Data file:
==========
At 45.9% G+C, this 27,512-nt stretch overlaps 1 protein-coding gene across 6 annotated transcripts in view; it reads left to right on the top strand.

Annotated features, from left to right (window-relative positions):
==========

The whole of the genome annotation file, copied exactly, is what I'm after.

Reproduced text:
At 45.9% G+C, this 27,512-nt stretch overlaps 1 protein-coding gene across 6 annotated transcripts in view; it reads left to right on the top strand.

Annotated features, from left to right (window-relative positions):